Prince Extends Copyright Crusade to Six-Second Video Tweets

The Artist's Llwyers are after Twitter's Vine app

Prince
Prince (feat. Mary J. Blige) in September 2012 / Photo by Getty Images
Marc Hogan WRITTEN BY
Marc Hogan

Prince's tight, legalistic control over his music is understandable, but he has taken it to a new extreme. Given the still-paltry royalty rates artists receive for online streaming versus physical or digital sales, the Purple One's diligence about keeping his recordings off YouTube looks smarter with each passing news cycle. Now, though, Minneapolis' funkiest denizen has sicced his lawyers on Twitter's Vine service.

As TheNextWeb reports (via FACT), Prince's NPG Records sent a copyright-related takedown request to Twitter concerning eight Vine video clips. The complaint said the clips contained "unauthorized recordings" and "unauthorized synchronizations." In fact, the videos now appear to have been taken down. But here's the catch: Vine video clips are only about six seconds long. Um.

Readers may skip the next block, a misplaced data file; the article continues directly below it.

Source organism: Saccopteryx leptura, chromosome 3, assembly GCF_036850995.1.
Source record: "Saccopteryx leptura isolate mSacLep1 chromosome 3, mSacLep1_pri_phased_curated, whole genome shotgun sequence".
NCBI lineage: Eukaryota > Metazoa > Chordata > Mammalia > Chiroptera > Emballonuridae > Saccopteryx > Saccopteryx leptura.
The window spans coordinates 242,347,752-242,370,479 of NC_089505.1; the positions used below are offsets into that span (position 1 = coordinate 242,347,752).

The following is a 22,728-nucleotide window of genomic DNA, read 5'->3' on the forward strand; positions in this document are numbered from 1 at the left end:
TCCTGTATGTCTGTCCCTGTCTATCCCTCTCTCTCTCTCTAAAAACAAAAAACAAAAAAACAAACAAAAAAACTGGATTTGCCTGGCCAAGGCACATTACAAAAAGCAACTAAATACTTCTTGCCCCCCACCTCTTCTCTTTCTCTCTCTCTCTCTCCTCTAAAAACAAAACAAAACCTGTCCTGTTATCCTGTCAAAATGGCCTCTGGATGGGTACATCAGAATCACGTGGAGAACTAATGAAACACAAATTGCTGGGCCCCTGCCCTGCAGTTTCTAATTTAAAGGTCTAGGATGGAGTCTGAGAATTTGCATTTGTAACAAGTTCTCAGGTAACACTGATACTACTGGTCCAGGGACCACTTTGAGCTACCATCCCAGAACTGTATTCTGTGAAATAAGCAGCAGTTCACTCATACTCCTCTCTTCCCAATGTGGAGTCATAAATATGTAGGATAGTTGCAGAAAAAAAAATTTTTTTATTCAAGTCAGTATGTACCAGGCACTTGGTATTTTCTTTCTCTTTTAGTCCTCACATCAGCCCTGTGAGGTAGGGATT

So enjoy Prince's recent trove of new music, including his latest online release, a sludgy blues-rock rework of his own "Let's Go Crazy." If, though, your toddler starts (hypothetically!) dancing to it, don't even think of putting a video up on Vine. Breakfast can wait, but making your own creative use of just several seconds of Prince's music can send you the way of the dude from Foster the People.

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